lundi 24 novembre 2008



this year i will also be writing a bachelor thesis on a graphic design related topic. i chosed to expand my inquiry on how the open source influences a daily practice in graphic design. i have a quite large amount of subjects involved in the research, but basically i will compare alongside "the most beautiful swiss books" and "the most useful book in the world". they both stand for very different practices of graphic design occuring today. "the most beautiful swiss books" stands for an utmost specialised, ambitious, organized and clearly inteligible plan of visual communication and "the most useful book in the world" stands for more social, collaborative, perhaps foggy and vernacular practice of graphic design. i also plan to publish this bachelor thesis on the web, as i think it might be an interesting source of information for people of the open source.

dimanche 23 novembre 2008


i've had a whole variety of computer troubles recently. my linux is being reconfigured. in the meantime i thought i should allow myself working on ******* and ********* and Fontconstructor, not to waste to much time on computer issues.

i redrew a clean version of my bitmap alphabet and i've proceeded to some slight changements using font constructor. the idea is to have basic modules to create a whole alphabet. then when changing the modules, it changes the whole alphabet instantly, which saves a lot of time…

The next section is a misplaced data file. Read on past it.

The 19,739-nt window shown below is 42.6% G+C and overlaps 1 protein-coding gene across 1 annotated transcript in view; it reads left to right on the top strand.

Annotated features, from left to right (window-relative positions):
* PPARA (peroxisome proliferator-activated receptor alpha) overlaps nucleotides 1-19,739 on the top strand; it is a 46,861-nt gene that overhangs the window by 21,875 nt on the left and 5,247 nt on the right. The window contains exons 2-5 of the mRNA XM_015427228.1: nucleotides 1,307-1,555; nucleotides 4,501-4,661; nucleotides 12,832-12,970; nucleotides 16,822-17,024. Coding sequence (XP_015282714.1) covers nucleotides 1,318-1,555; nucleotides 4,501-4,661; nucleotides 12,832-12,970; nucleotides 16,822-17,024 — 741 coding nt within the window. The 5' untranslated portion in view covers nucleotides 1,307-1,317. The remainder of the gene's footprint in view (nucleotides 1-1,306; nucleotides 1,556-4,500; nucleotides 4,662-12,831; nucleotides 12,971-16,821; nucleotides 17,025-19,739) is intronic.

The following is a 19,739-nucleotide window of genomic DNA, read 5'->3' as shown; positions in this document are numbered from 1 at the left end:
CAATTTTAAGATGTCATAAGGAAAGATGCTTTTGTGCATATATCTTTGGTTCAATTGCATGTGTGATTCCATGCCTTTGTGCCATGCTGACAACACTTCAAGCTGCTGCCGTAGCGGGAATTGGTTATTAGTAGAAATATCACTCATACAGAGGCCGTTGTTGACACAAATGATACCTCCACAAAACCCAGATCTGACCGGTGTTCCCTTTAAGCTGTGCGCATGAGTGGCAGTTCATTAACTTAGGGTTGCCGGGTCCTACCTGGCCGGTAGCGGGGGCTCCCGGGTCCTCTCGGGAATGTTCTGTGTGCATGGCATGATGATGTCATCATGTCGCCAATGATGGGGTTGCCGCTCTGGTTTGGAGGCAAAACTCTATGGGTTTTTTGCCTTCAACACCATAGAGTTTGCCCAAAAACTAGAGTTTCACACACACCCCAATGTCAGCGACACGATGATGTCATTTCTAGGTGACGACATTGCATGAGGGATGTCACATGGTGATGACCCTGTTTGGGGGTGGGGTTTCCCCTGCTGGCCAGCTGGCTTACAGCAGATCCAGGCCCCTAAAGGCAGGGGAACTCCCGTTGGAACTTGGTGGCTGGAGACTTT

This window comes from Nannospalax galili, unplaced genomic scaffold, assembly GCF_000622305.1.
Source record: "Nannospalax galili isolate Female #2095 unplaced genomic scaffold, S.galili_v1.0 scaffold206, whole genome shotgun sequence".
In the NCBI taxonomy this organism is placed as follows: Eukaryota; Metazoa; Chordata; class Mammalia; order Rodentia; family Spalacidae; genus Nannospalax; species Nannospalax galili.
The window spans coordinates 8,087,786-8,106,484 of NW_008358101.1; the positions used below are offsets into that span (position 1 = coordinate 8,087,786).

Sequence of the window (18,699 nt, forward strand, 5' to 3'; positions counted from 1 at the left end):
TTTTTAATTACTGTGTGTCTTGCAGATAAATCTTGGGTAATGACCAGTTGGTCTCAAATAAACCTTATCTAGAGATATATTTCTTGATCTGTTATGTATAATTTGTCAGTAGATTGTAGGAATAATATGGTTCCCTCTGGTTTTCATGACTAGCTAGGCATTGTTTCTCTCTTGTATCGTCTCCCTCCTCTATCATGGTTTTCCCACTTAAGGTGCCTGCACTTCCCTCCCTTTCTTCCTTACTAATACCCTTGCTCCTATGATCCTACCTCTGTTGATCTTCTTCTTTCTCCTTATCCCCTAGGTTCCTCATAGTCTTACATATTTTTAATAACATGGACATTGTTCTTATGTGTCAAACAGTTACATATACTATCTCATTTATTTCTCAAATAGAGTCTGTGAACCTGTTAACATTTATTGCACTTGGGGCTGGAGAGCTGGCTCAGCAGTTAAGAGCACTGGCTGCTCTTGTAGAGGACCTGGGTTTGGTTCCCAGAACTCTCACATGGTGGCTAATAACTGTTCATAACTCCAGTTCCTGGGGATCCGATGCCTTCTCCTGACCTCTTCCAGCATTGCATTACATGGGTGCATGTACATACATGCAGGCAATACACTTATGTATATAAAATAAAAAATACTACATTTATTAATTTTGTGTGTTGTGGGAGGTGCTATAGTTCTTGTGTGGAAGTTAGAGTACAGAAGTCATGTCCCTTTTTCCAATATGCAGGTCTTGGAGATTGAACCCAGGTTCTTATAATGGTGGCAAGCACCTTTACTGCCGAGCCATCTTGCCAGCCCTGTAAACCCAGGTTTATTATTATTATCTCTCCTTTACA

i also brought further the developement of the alphabet regarding to it's screen appearance at various sizes. my basic glyphs are constructed in a 5x9 grid, which corresponds to the screen resolution at 7-9pts. the resolution at 10-14 expands the number of pixels consequently. so i am adapting the shapes to the enlargement of the grid, trying to keep the glyphs properties as intact as possible. the proportions change a bit.

as i've been limited by the means i thought i should get back to a simpler practice based on pen and pencils.

dimanche 16 novembre 2008

c — references

from "We make fonts", ECAL/école cantonnale d'art de Lausanne

these are two typographic projects based on the screen appearance of typefaces. the bitmap drawing were brought back to outlines but they keep a certain "bitmap", squared appearance.

C — pixel/pen

I came across some interesting results with the garalde version of my bitmap alphabet.
During earlier conversations on the OpenFontLibrary forums, i've been redirected to Erik van Blokland's, where he proposes a little "how-to" regarding caligraphy. I applied the pen moves to a pixelated path.


In this case, the pen path dictates the contrast (related to the enlargement of the nib pen).

With the pixelated path, the pen path dictates the glyphs shape. As i had more interesting shapes in the pixel-garald, i applied the exercise to it.

jeudi 13 novembre 2008

B — 2

a few more tests on the connections
does it suggest curves?

B — thoughts

a few observations i'd like to share

as i couldn't get anything printed at school from my linux and couldn't generate a pdf from it either, i worked with the photocopy machine. what i wanted to do this morning is (with the same 7 fonts i've been working with since the beginning):